I suspect this is result of the metal lining expanding when the hot coffee hits it. The metal will expand due to a temperature increase, resulting in less room for the water in the lining, pushing the water out the bottom of the cup. Interesting. Moral of this story? I'm a nerd. :-)
Tuesday, May 23, 2017
Coffee Mug Science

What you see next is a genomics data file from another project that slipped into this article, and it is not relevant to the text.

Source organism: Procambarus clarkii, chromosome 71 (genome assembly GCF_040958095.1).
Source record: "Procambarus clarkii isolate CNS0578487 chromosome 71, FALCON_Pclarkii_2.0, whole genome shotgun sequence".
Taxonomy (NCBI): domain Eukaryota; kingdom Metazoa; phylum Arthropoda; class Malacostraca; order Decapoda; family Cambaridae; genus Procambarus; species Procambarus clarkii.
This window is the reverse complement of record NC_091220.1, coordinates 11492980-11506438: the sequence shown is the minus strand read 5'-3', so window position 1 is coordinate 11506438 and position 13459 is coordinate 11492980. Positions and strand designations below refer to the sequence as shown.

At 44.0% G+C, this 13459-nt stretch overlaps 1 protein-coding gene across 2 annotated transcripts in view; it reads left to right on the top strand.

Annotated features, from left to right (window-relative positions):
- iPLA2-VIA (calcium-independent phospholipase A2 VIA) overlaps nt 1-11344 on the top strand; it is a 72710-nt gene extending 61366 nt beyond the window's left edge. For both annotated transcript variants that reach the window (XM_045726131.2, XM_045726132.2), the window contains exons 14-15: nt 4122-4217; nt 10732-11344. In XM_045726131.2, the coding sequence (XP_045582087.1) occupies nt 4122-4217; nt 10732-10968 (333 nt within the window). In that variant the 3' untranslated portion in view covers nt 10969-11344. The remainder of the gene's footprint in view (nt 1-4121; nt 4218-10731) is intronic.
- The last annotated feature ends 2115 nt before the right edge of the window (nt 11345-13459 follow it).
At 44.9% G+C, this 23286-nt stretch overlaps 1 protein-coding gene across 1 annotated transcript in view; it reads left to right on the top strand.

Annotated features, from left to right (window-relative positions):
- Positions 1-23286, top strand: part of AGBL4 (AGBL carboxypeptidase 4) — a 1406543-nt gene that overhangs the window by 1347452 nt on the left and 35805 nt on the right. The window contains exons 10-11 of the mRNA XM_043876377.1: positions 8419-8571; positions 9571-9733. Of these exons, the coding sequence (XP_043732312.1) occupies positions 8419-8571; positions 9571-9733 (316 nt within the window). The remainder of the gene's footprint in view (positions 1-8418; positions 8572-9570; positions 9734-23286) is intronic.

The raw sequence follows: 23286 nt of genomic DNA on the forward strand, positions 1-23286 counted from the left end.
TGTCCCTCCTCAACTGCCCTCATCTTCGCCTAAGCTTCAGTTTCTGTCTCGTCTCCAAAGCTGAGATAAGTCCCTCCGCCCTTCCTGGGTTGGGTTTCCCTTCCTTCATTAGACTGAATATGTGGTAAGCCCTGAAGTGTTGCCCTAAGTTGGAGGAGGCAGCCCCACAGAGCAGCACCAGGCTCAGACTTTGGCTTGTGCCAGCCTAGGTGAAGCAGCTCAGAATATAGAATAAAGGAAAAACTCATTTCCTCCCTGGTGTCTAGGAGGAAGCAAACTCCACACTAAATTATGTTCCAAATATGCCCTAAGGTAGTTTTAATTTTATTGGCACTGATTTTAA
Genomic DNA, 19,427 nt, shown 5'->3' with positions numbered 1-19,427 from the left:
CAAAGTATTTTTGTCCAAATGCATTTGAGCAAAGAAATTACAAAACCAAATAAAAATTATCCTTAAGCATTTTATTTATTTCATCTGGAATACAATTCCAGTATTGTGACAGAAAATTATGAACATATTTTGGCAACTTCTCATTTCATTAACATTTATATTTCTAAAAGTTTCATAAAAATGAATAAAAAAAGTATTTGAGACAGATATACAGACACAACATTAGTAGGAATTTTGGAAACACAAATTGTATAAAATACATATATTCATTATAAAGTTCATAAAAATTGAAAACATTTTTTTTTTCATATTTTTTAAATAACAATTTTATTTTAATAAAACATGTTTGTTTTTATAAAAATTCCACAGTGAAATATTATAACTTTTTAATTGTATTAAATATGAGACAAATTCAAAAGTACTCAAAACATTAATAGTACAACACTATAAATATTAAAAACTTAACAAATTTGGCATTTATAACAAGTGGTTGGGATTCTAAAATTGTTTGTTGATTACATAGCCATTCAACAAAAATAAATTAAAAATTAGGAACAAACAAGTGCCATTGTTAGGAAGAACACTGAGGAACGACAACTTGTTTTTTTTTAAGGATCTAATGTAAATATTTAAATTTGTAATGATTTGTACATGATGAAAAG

Each morning before heading to work I brew a pot of coffee for my wife and I and pour my serving into a travel mug and take it into the office with me. When washing the mugs in the sink, if they soak for too long, water is sucked up into the lining between the outer edge and the actual cup the coffee rests in. No big deal. What's interesting, however, is that the water doesn't directly drain out. It stays in the lining until I pour the hot coffee in. Once the hot coffee hits the inside of the mug, the water in the lining comes pouring out the bottom! The picture below doesn't do it justice. It shows water on the counter, but it is always interesting to me when I see it in action.